Very interesting question’s raised by Zach Lowe on the December 28th Lowe Post pod with 538’s Chris Herring, as they analyzed the early season struggles of the Golden State Warriors and what category of superstar player Steph Curry fits into:
The referendum on Steph is gonna be if the Warriors are just bad, right? The referendum is gonna be: LeBron’s teams are never just bad. Kevin Durant‘s teams are never just bad. Kawhi Leonard‘s teams are never just bad. James Harden is…James Harden can go to strip clubs 80 nights a year and he’s a walking playoff birth. It doesn’t matter — he’s a walking playoff birth. Why are Steph’s teams bad? If he’s a 2-time MVP, I don’t understand–why are his teams just bad? We’ve seen other players like Anthony Davis and Jrue Holiday have bad teams in New Orleans. So that’s the discussion that’s going to happen, and I think part of it is, lets TBD the whole thing, we don’t know if they’re bad yet. And we have seen other superstars helm bad teams before, but we don’t know if the Warriors are bad yet.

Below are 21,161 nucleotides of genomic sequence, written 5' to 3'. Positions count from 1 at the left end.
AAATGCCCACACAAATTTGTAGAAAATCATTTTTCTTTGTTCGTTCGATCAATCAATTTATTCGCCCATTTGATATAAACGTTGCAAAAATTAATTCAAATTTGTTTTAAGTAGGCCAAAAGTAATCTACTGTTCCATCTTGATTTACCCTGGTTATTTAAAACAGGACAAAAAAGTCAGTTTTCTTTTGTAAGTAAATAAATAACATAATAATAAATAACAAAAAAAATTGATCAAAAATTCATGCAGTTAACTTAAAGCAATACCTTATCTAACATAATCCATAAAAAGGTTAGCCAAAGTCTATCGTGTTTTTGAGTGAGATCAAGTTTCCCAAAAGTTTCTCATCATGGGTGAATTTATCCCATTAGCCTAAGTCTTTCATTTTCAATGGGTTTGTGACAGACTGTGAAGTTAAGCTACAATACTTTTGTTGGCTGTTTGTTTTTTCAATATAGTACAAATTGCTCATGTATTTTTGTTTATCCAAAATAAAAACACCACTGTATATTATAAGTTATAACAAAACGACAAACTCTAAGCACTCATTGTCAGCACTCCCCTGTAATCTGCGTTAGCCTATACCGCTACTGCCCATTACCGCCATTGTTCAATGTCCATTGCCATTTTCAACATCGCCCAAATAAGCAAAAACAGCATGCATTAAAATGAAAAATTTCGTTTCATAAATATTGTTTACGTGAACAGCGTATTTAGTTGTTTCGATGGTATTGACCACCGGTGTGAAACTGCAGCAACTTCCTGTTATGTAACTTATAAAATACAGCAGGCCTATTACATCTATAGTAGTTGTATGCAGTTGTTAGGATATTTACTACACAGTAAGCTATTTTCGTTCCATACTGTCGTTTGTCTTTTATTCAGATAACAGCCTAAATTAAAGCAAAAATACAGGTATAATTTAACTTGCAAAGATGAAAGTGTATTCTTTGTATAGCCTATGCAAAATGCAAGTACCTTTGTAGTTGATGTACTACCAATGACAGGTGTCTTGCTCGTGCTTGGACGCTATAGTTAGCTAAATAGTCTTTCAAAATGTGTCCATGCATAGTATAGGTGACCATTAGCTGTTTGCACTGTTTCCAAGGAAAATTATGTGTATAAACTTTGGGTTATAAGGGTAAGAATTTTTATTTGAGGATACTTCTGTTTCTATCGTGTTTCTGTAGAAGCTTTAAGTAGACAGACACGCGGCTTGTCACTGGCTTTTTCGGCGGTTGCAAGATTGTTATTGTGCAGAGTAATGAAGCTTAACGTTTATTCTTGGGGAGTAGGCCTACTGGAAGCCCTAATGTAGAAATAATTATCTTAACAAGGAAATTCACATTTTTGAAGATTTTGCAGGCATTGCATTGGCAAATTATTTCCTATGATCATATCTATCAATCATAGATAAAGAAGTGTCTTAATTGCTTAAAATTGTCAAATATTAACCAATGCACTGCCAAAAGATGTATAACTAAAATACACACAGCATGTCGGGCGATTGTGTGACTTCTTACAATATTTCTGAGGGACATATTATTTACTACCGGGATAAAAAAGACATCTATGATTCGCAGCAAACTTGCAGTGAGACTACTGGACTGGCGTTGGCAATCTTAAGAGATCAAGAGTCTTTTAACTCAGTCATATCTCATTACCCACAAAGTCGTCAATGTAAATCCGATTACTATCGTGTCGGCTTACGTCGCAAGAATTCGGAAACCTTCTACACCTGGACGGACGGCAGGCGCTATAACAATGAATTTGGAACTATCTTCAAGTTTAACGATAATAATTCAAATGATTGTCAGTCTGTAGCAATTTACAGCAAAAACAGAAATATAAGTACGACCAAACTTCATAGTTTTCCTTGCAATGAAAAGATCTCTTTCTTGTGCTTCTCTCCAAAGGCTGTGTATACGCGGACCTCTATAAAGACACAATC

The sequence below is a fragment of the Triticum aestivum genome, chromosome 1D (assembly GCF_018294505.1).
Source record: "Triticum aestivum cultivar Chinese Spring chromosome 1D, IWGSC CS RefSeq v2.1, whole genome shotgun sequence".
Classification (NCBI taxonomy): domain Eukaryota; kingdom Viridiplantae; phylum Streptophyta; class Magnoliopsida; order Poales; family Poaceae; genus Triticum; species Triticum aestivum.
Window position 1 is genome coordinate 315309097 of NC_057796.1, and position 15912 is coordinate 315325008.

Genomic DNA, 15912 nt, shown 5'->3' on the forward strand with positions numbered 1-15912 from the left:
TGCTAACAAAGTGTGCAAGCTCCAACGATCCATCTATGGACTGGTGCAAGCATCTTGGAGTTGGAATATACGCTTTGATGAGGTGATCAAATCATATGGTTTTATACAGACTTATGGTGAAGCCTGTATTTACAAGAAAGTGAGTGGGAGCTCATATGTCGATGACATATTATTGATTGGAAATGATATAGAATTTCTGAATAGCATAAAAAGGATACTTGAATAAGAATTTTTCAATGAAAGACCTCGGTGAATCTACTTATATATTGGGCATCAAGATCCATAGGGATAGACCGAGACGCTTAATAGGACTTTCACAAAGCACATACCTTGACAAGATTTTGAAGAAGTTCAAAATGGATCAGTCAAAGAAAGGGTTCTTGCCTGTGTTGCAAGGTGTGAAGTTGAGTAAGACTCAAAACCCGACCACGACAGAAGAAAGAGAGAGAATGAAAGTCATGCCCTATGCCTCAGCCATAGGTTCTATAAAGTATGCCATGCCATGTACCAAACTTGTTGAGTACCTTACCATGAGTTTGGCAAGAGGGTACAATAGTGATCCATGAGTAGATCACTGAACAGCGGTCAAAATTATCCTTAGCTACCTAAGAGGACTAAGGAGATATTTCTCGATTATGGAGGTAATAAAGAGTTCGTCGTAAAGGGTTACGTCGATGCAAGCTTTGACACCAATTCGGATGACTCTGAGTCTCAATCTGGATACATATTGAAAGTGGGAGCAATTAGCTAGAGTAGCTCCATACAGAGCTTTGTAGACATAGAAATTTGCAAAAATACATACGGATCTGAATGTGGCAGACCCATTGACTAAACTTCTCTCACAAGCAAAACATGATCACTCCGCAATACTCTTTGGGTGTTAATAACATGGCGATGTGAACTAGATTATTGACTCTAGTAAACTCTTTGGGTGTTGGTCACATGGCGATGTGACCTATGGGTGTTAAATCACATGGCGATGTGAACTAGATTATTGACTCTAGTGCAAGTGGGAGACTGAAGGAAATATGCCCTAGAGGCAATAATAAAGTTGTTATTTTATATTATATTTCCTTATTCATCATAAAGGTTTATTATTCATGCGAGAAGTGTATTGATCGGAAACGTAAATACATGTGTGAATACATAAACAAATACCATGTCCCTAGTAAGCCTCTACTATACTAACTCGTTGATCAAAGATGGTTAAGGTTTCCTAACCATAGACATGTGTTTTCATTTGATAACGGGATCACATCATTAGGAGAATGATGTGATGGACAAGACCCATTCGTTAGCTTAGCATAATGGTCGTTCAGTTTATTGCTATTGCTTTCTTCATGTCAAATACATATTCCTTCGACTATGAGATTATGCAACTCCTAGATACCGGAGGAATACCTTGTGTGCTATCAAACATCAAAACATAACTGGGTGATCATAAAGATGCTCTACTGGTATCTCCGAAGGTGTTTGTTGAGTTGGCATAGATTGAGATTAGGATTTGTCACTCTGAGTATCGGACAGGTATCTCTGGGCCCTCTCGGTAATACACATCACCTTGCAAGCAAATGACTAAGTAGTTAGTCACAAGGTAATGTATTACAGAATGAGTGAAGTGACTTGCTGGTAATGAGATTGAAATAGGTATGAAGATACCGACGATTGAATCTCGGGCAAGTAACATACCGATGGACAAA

I do think there’s a lot of truth to the floor raiser vs. ceiling raiser player archetype–that Steph’s skills are such that he can take an okay team and a good team and make them a supernova, but he’s maybe even less equipped than a guy like Russ to take a bad team and make them mediocre through sheer physicality. Like, why can’t you give the ball to Steph 20 feet from the rim in the triple threat possession 50 times a game? Well, he’s a pretty skinny dude and do you want him getting destroyed at the rim to get you 14 free throws a game? Can he do that every night? I don’t know, but I do know that his version of that is: I got two people on me 30 feet from the basket and if you give me anybody who I can pass to that can make the next play, we’re going to be alright.